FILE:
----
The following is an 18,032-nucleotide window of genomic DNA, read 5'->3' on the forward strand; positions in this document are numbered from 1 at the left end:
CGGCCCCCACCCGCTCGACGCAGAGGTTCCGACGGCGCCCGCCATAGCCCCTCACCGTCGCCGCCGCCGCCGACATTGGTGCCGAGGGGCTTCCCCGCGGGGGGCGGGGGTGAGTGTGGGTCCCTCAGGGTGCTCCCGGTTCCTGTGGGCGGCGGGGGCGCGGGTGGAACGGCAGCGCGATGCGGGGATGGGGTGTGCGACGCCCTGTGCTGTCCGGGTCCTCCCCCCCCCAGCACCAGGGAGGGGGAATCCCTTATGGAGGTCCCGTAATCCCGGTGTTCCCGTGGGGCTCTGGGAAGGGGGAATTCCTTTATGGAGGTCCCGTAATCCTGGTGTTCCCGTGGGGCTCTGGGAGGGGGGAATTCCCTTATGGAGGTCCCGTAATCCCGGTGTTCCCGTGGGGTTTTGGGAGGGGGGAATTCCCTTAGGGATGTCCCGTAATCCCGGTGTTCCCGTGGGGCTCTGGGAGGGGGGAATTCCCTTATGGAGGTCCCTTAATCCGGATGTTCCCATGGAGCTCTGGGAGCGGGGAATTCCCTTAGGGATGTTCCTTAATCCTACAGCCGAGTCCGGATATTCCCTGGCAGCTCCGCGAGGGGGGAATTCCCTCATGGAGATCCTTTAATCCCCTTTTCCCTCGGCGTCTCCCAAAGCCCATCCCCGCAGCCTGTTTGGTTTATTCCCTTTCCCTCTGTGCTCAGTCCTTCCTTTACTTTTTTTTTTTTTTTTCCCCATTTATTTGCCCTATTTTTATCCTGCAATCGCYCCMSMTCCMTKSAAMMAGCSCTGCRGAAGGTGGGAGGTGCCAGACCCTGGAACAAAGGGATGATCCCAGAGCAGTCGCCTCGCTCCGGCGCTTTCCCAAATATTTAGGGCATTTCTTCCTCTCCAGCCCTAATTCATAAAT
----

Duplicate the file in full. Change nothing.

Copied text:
The following is an 18,032-nucleotide window of genomic DNA, read 5'->3' on the forward strand; positions in this document are numbered from 1 at the left end:
CGGCCCCCACCCGCTCGACGCAGAGGTTCCGACGGCGCCCGCCATAGCCCCTCACCGTCGCCGCCGCCGCCGACATTGGTGCCGAGGGGCTTCCCCGCGGGGGGCGGGGGTGAGTGTGGGTCCCTCAGGGTGCTCCCGGTTCCTGTGGGCGGCGGGGGCGCGGGTGGAACGGCAGCGCGATGCGGGGATGGGGTGTGCGACGCCCTGTGCTGTCCGGGTCCTCCCCCCCCCAGCACCAGGGAGGGGGAATCCCTTATGGAGGTCCCGTAATCCCGGTGTTCCCGTGGGGCTCTGGGAAGGGGGAATTCCTTTATGGAGGTCCCGTAATCCTGGTGTTCCCGTGGGGCTCTGGGAGGGGGGAATTCCCTTATGGAGGTCCCGTAATCCCGGTGTTCCCGTGGGGTTTTGGGAGGGGGGAATTCCCTTAGGGATGTCCCGTAATCCCGGTGTTCCCGTGGGGCTCTGGGAGGGGGGAATTCCCTTATGGAGGTCCCTTAATCCGGATGTTCCCATGGAGCTCTGGGAGCGGGGAATTCCCTTAGGGATGTTCCTTAATCCTACAGCCGAGTCCGGATATTCCCTGGCAGCTCCGCGAGGGGGGAATTCCCTCATGGAGATCCTTTAATCCCCTTTTCCCTCGGCGTCTCCCAAAGCCCATCCCCGCAGCCTGTTTGGTTTATTCCCTTTCCCTCTGTGCTCAGTCCTTCCTTTACTTTTTTTTTTTTTTTTCCCCATTTATTTGCCCTATTTTTATCCTGCAATCGCYCCMSMTCCMTKSAAMMAGCSCTGCRGAAGGTGGGAGGTGCCAGACCCTGGAACAAAGGGATGATCCCAGAGCAGTCGCCTCGCTCCGGCGCTTTCCCAAATATTTAGGGCATTTCTTCCTCTCCAGCCCTAATTCATAAAT